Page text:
Thursday, January 28, 2010

St. Thomas Aquinas - January 28, 2010

There are three major points to be considered on this feast of St. Thomas:

1) That we do for Enlightenment philosophy and all modern thought what St. T homas did for Aristotle and Plato. With consummate openness of mind, he principally engaged Aristotle's philosophy of being and transcended conceptual knowing with a new meaning of act, to wit, the act of esse. With this, he was able to engage Aristotle's rational assesment of the empirically real with a metaphysics of the transcendent supernatural. Aristotle's cosmos and philosophy of nature was assimilated into a universe created by a transcendent God whose very act was "Ipsum Esse." By the assimilation, Aristotle's original insights were not prejudiced but exalted.

2) The challenge today - for us - consists in assimilating the principal insights of modern thought, particularly the turn to the subject. This has been hitherto assessed as a negative turn in that it has been the occasion of negating the absolute value of the real and provoking the consequent "dictatorship of relativism" in all things moral. The apologist of the faith in recent memory has habitually found the exaltation of the subject to be the undermining factor with regard to absoluteness in morality.

The turn to the subject is an eminently positive turn in attitude in that it enhances realism rather than undermining it, and this because it is precisely the "I" is the prius of access to "being." Refer to the keynote address at the recent synod in Rome (October 8, 2008) when Benedict XVI made the breathtaking affirmation that the principal reality of all realities is the Word of God, and that Word is the Person of Jesus Christ who is the prototype of the human person. All reality has been created by and for Word of God. We access the the Word of God though the experience of the human person when he/she transcends self in the moral act - the first of which is the act of faith as response to the Word. One hears the Word (doesn't see it), takes it in and literally becomes it by living it. One becomes another Christ. In so doing, one experiences the esse of the self as absolute, in fact, absolute "good." Hence, our task is to do for our historical milieu what St. Thomas did for his.

3) And it would be good to do it with his principles, i.e. his valuation of esse as "act of all acts, perfection of all perfections" (S. Th. I-4-1 ad. 3). A perusal of John Paul II's "Fides et Ratio" #83 yields the affirmation that the human person is the locus of the encounter with the actu essendi and all metaphysical enquiry. The constitutive relationality of the act of all acts (esse) as the metaphysical account of the human person should be explored - now.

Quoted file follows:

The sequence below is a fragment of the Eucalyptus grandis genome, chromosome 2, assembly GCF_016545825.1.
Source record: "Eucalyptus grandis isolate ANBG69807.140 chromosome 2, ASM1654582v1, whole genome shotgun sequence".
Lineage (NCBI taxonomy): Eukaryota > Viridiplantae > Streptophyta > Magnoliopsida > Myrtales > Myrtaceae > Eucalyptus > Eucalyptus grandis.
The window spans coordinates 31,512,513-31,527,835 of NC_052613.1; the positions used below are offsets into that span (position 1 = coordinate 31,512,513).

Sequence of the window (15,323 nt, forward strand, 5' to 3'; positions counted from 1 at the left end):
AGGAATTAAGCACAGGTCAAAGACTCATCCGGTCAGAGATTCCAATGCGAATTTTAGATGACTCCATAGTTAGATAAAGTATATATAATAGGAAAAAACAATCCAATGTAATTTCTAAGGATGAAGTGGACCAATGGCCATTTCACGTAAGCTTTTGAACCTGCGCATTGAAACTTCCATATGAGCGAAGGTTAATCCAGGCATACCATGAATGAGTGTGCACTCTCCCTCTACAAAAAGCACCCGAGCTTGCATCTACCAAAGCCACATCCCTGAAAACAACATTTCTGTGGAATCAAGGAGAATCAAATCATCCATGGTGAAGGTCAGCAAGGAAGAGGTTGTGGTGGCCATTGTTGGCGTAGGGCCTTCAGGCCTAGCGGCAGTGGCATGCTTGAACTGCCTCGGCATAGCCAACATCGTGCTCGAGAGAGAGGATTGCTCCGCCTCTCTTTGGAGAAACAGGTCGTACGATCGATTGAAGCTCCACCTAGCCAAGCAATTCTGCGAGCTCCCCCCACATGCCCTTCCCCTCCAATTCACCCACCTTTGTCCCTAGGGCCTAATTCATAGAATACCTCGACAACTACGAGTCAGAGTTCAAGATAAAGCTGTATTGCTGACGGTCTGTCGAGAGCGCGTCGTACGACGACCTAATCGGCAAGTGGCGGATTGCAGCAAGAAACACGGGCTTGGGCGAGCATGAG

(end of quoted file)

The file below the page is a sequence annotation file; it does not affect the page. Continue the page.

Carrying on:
The conundrum of giving a realist and metaphysical response to the gay agendum of the present moment demands such a metaphysics of relation.

Recently, there has been a debate between Salzman/Lawler and Robbie George/Patrick Lee. Thumbnail sketch: S/L (catholics) oppose the Magisterial teaching on the immorality of gay acts proposing the very anthropology espoused by the Magisterium of Gaudium et Spes #24 that human persons are constitutively relational: "finding self... by the sincere gift of self." They have no metaphysical ground and offer that the "meaning" of the sexual encounter of homosexuals is defined by the loving attitude and intention that would be self gift in them.

George and Lee counter this by affirming that the body is ontologically constitutive of this interpersonal relationality and that there must be an organic, bodily complementarity taking place for the two to be truly one. The oneness must be a metaphysical, organic, enfleshed and complementary, "one."

Salzman/Lawler accuse George/Lee of deploying a reductionist metaphysic (which they do, since the underpinnings of their argumentation is being as "substance"). However, Salzman Lawler use a properly trinitarian derived anthropology, but without a metaphysic

To this, I offer the absolute need of a metaphysic to account for the absolute realism of relationality (and leave it to the purely subjectivistic and sentimental that created the "real" by sentimental whim) with a metaphysic that would not reduce and box the real within the category of substantial "in-itselfness."

St. Thomas of the 21st century, where are you? Who will understand John Paul II and Benedict XVI and explicitate a comprehensive metaphysics of the human person. Benedict XVI us calling for it in Chapters V and VI of "Caritas in Veritate."

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